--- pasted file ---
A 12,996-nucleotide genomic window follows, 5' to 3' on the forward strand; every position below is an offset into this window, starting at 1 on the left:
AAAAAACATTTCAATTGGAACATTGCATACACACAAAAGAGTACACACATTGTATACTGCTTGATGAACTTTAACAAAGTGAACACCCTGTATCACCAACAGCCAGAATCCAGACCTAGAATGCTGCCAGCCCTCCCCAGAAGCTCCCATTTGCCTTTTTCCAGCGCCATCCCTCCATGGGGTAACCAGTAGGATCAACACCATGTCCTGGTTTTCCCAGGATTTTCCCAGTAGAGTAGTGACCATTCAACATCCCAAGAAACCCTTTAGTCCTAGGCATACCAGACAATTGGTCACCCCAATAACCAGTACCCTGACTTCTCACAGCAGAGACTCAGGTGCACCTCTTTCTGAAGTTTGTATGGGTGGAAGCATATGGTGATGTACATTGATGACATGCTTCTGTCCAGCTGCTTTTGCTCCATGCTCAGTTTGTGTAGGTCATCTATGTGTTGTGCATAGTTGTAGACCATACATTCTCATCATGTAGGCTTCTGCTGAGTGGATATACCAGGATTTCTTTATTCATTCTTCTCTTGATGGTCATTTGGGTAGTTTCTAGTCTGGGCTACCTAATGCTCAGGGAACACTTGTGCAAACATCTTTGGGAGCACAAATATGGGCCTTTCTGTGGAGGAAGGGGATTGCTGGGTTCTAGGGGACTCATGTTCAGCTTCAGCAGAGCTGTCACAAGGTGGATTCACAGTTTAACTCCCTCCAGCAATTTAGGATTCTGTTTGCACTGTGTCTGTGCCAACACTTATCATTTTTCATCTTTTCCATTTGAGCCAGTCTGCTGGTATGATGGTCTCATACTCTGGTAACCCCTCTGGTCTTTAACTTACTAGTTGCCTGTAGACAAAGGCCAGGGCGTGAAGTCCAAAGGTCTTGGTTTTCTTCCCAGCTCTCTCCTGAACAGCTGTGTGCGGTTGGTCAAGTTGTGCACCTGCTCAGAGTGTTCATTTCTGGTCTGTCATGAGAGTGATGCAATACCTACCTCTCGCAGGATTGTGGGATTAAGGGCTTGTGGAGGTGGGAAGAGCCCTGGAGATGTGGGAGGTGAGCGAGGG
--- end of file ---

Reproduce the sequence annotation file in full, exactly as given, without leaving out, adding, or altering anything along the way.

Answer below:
A 12,996-nucleotide genomic window follows, 5' to 3' on the forward strand; every position below is an offset into this window, starting at 1 on the left:
AAAAAACATTTCAATTGGAACATTGCATACACACAAAAGAGTACACACATTGTATACTGCTTGATGAACTTTAACAAAGTGAACACCCTGTATCACCAACAGCCAGAATCCAGACCTAGAATGCTGCCAGCCCTCCCCAGAAGCTCCCATTTGCCTTTTTCCAGCGCCATCCCTCCATGGGGTAACCAGTAGGATCAACACCATGTCCTGGTTTTCCCAGGATTTTCCCAGTAGAGTAGTGACCATTCAACATCCCAAGAAACCCTTTAGTCCTAGGCATACCAGACAATTGGTCACCCCAATAACCAGTACCCTGACTTCTCACAGCAGAGACTCAGGTGCACCTCTTTCTGAAGTTTGTATGGGTGGAAGCATATGGTGATGTACATTGATGACATGCTTCTGTCCAGCTGCTTTTGCTCCATGCTCAGTTTGTGTAGGTCATCTATGTGTTGTGCATAGTTGTAGACCATACATTCTCATCATGTAGGCTTCTGCTGAGTGGATATACCAGGATTTCTTTATTCATTCTTCTCTTGATGGTCATTTGGGTAGTTTCTAGTCTGGGCTACCTAATGCTCAGGGAACACTTGTGCAAACATCTTTGGGAGCACAAATATGGGCCTTTCTGTGGAGGAAGGGGATTGCTGGGTTCTAGGGGACTCATGTTCAGCTTCAGCAGAGCTGTCACAAGGTGGATTCACAGTTTAACTCCCTCCAGCAATTTAGGATTCTGTTTGCACTGTGTCTGTGCCAACACTTATCATTTTTCATCTTTTCCATTTGAGCCAGTCTGCTGGTATGATGGTCTCATACTCTGGTAACCCCTCTGGTCTTTAACTTACTAGTTGCCTGTAGACAAAGGCCAGGGCGTGAAGTCCAAAGGTCTTGGTTTTCTTCCCAGCTCTCTCCTGAACAGCTGTGTGCGGTTGGTCAAGTTGTGCACCTGCTCAGAGTGTTCATTTCTGGTCTGTCATGAGAGTGATGCAATACCTACCTCTCGCAGGATTGTGGGATTAAGGGCTTGTGGAGGTGGGAAGAGCCCTGGAGATGTGGGAGGTGAGCGAGGG